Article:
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Wednesday, December 18, 2013

James Halcomb: Not just tinsel, favorite films add dimension to Christmas holiday season

Kentucky native Rosemary Clooney, on left, was her "most glamorous" in the 1954 classic White Christmas. She is shown here with co-star Vera Ellen in their classic duet 'Sisters' from the film. (Photo from YouTube)

Kentucky native Rosemary Clooney, on left, was her “most glamorous” in the 1954 classic White Christmas. She is shown here with co-star Vera Ellen in their classic duet ‘Sisters’ from the film. (Photo from YouTube)

 
Holiday movies, especially since the easier access through Video On Demand and DVD, have become just as big a part of the holiday traditions as any other of the season’s trappings. Here is a list of my top 10 favorites in descending order:
 
10. A Christmas Story (1983) – The lamp, the tongue, that nightmare visit to Santa and what has to be the most emotionally satisfying pummeling of a child in movie history make for one great holiday treat. I sometimes worry that the film is getting a little over-saturated (the 24-hour marathons don’t help), but this film is a classic and I think will continue to endure.
 
9. Nightmare Before Christmas (1993) – In my opinion, this is Tim Burton’s best film. Stop motion animation with amazing songs and characters that want to haunt your dreams, but end up in your heart makes me say: “Nice work, bone Daddy.”
 
8. Die Hard (1988) – It has become in ‘fashion’ to include this on your list these days, but my reason for inclusion is personal. My Mom loved this movie. She would watch it, and the sequel, simply for the snow. I guess Bruce Willis probably didn’t hurt her viewing enjoyment either.
 
7. Bad Santa (2003) – I will never understand why this movie works, but it does. Billy Bob Thorton is crude, Lauren Graham, while adorable, is strangely compliant with his crudeness, and Tony Cox has got to be the meanest ‘elf’ ever. Somehow, one little boy brings it all together in one of the darkest and sweetest of holiday fare. Be forewarned, this movie is rude and needs the mom from A Christmas Story to come wash its mouth out with soap, but the film’s dialogue sticks with you and so will its story of redemption.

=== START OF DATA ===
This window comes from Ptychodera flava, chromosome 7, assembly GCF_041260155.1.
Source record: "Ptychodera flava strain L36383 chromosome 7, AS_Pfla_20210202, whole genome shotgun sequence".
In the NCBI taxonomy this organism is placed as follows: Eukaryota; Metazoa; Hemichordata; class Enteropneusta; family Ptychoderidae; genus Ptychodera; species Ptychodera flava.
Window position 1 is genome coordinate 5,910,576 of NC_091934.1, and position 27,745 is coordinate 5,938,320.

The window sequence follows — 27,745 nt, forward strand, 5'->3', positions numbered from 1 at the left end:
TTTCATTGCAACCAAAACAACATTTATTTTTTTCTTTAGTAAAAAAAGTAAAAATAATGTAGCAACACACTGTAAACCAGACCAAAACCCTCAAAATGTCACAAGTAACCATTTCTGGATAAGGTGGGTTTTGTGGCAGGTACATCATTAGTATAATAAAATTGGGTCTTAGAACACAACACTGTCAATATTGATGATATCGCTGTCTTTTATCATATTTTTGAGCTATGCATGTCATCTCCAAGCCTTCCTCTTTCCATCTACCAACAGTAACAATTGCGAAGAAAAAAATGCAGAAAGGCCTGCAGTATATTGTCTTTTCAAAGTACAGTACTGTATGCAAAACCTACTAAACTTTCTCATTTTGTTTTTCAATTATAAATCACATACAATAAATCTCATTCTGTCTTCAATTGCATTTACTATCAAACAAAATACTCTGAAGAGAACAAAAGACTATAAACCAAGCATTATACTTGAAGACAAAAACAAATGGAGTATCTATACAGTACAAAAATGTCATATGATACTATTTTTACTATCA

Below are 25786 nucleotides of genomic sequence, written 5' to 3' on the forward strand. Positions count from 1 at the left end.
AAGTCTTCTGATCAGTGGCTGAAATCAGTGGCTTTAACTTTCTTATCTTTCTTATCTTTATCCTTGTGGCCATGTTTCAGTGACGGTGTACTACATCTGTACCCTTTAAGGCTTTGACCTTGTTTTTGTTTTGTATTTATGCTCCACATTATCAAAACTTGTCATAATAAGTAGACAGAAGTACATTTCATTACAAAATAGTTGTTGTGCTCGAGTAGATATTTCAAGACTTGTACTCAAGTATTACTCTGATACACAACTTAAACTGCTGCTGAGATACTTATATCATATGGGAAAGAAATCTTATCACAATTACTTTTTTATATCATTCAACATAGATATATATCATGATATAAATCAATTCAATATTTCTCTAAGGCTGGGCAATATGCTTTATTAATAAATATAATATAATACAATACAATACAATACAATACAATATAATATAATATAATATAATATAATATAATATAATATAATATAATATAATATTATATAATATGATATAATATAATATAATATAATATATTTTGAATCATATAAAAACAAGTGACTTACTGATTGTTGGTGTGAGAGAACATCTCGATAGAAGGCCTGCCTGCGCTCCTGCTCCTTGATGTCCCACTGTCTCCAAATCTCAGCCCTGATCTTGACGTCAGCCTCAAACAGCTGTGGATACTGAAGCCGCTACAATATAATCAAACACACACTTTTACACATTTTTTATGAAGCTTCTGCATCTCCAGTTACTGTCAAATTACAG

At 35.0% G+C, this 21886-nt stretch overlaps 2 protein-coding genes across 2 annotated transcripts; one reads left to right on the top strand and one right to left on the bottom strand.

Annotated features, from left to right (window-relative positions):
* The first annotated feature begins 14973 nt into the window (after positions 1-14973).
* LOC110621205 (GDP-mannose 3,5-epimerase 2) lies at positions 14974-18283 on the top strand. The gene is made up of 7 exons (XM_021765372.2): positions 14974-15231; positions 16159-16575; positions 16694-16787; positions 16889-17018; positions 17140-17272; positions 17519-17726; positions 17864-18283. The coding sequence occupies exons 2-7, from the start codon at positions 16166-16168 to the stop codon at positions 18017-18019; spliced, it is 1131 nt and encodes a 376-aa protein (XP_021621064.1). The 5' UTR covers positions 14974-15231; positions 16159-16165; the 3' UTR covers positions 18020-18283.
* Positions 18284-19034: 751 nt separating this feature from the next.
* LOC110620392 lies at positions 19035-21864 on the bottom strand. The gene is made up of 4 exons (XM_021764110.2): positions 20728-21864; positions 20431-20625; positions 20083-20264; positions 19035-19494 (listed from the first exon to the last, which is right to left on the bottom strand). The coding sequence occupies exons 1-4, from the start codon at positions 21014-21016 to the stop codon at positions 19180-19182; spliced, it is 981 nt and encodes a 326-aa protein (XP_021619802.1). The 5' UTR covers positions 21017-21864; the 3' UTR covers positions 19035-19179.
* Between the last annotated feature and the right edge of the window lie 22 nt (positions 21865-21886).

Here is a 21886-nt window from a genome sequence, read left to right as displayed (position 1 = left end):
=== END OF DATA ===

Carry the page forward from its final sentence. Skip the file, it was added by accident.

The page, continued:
6. It’s a Wonderful Life (1946) – It has to be here. George Bailey changed every life he touched for the better. Just drink the proverbial Kool-Aid and let him do the same for you. It also happens to have an impressive classic film cast with star Jimmy Stewart shining above them all. The message, even past the sweetness, is a lesson: Every life can make a difference.
 
5. Elf (2003) – It’s hard to believe that this movie came out the same year as Bad Santa. Traditional in its trappings but hilarious in its execution, mainly due to Will Ferrell, I can honestly say that this film makes me snort with laughter. It is a loving homage and subversion of the Rankin/Bass stop-motion classics of the 60s. It’s very funny.
 
4. Scrooged (1988) – Bill Murray is at the antithesis of his 1980’s glory in this update of the Dickens classic. It is twisted in all the right ways and will make you feel the need to “let a little love in your heart.” The final minutes when the fourth wall is broken are best experienced in a crowded, enthusiastic theater, but sometimes when I am down, I will just let Murray do his thing.
 
3. Planes, Trains and Automobiles (1987) – John Candy was a comedic genius. While he tried leading man roles, his turn here playing against his straight man, Steve Martin, allows Candy to just let loose. He is truly a force of nature in this film and really funny.
 
2. Gremlins (1984) – This film is cartoonish, violent, subversive and downright scary to any kid under the age of 12, but, at the time, it permeated our culture and my fragile little brain. I never really had pets growing up but I wanted Gizmo. I knew that he wasn’t real, but I also knew that he was perfect. This movie was way ahead of its time. How it got by censors with a PG rating I will never know, but this movie helped warp my fragile little mind.
 
1. White Christmas (1954) – This traditional film with beautiful sets and costume designs, toe-tapping musical numbers with Bing Crosby and Danny Kaye in the leading roles has Kentucky’s own Rosemary Clooney at her most glamorous. What is there not to love? Sure, the plot is cheesy and not very believable, but it is stellar to look at, listen to and always puts me in the Christmas spirit.
 
To see Clooney and Vera Ellen in their classic ‘Sisters’ duet, click below:
 

 
To see the hilarious rendition of the same duet by Crosby and Kaye, click below:
 

 

James Halcomb is a nurse tech at the University of Kentucky Hospital. The Lexington resident has spent much of his nearly 40 years of life with his nose in a book, his eyes staring at a screen, ears covered by earphones or his mouth stuffed with food. As a result he became an avid film nerd, TV geek, food snob and book buff. He somehow lucked into meeting the love of his life, Tammy, and married her. They also have a 3-year-old-son, Quinn.
 
 
 

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